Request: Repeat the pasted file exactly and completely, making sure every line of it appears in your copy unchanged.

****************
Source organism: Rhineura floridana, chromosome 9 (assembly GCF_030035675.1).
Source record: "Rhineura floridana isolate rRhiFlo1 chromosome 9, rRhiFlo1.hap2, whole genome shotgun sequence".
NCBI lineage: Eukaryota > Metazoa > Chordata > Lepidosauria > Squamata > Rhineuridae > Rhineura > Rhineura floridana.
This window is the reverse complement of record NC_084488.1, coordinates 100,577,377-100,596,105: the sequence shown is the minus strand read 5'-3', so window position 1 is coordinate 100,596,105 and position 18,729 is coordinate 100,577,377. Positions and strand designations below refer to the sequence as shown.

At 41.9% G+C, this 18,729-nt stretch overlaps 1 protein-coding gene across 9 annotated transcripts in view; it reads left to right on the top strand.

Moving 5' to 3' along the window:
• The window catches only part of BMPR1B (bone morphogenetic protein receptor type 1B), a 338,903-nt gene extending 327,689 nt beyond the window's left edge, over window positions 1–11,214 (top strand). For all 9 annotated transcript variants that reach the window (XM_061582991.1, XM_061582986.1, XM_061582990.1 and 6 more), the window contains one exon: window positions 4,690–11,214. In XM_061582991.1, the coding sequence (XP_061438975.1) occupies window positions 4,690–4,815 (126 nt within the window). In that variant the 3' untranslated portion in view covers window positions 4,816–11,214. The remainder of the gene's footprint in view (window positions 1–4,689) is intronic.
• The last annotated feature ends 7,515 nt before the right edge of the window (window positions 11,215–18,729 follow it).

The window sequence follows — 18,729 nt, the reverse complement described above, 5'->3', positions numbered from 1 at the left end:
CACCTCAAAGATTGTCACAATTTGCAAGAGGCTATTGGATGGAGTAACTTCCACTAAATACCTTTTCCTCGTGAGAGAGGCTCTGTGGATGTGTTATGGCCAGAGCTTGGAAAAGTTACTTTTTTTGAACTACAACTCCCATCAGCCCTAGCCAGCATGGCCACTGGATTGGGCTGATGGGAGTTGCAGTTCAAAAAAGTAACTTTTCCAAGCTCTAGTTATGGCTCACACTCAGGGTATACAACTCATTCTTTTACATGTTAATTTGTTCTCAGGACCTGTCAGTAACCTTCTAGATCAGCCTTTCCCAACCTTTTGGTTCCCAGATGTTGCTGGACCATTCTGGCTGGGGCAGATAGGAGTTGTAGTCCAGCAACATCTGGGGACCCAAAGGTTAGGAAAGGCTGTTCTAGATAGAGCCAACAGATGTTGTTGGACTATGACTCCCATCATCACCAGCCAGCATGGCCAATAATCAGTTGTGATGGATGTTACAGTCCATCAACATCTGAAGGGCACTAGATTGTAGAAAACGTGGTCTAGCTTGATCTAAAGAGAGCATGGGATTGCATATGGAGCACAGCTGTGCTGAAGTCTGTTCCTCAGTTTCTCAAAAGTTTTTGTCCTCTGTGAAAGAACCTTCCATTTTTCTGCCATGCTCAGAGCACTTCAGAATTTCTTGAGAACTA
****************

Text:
Source organism: Rhineura floridana, chromosome 9 (assembly GCF_030035675.1).
Source record: "Rhineura floridana isolate rRhiFlo1 chromosome 9, rRhiFlo1.hap2, whole genome shotgun sequence".
NCBI lineage: Eukaryota > Metazoa > Chordata > Lepidosauria > Squamata > Rhineuridae > Rhineura > Rhineura floridana.
This window is the reverse complement of record NC_084488.1, coordinates 100,577,377-100,596,105: the sequence shown is the minus strand read 5'-3', so window position 1 is coordinate 100,596,105 and position 18,729 is coordinate 100,577,377. Positions and strand designations below refer to the sequence as shown.

At 41.9% G+C, this 18,729-nt stretch overlaps 1 protein-coding gene across 9 annotated transcripts in view; it reads left to right on the top strand.

Moving 5' to 3' along the window:
• The window catches only part of BMPR1B (bone morphogenetic protein receptor type 1B), a 338,903-nt gene extending 327,689 nt beyond the window's left edge, over window positions 1–11,214 (top strand). For all 9 annotated transcript variants that reach the window (XM_061582991.1, XM_061582986.1, XM_061582990.1 and 6 more), the window contains one exon: window positions 4,690–11,214. In XM_061582991.1, the coding sequence (XP_061438975.1) occupies window positions 4,690–4,815 (126 nt within the window). In that variant the 3' untranslated portion in view covers window positions 4,816–11,214. The remainder of the gene's footprint in view (window positions 1–4,689) is intronic.
• The last annotated feature ends 7,515 nt before the right edge of the window (window positions 11,215–18,729 follow it).

The window sequence follows — 18,729 nt, the reverse complement described above, 5'->3', positions numbered from 1 at the left end:
CACCTCAAAGATTGTCACAATTTGCAAGAGGCTATTGGATGGAGTAACTTCCACTAAATACCTTTTCCTCGTGAGAGAGGCTCTGTGGATGTGTTATGGCCAGAGCTTGGAAAAGTTACTTTTTTTGAACTACAACTCCCATCAGCCCTAGCCAGCATGGCCACTGGATTGGGCTGATGGGAGTTGCAGTTCAAAAAAGTAACTTTTCCAAGCTCTAGTTATGGCTCACACTCAGGGTATACAACTCATTCTTTTACATGTTAATTTGTTCTCAGGACCTGTCAGTAACCTTCTAGATCAGCCTTTCCCAACCTTTTGGTTCCCAGATGTTGCTGGACCATTCTGGCTGGGGCAGATAGGAGTTGTAGTCCAGCAACATCTGGGGACCCAAAGGTTAGGAAAGGCTGTTCTAGATAGAGCCAACAGATGTTGTTGGACTATGACTCCCATCATCACCAGCCAGCATGGCCAATAATCAGTTGTGATGGATGTTACAGTCCATCAACATCTGAAGGGCACTAGATTGTAGAAAACGTGGTCTAGCTTGATCTAAAGAGAGCATGGGATTGCATATGGAGCACAGCTGTGCTGAAGTCTGTTCCTCAGTTTCTCAAAAGTTTTTGTCCTCTGTGAAAGAACCTTCCATTTTTCTGCCATGCTCAGAGCACTTCAGAATTTCTTGAGAACTA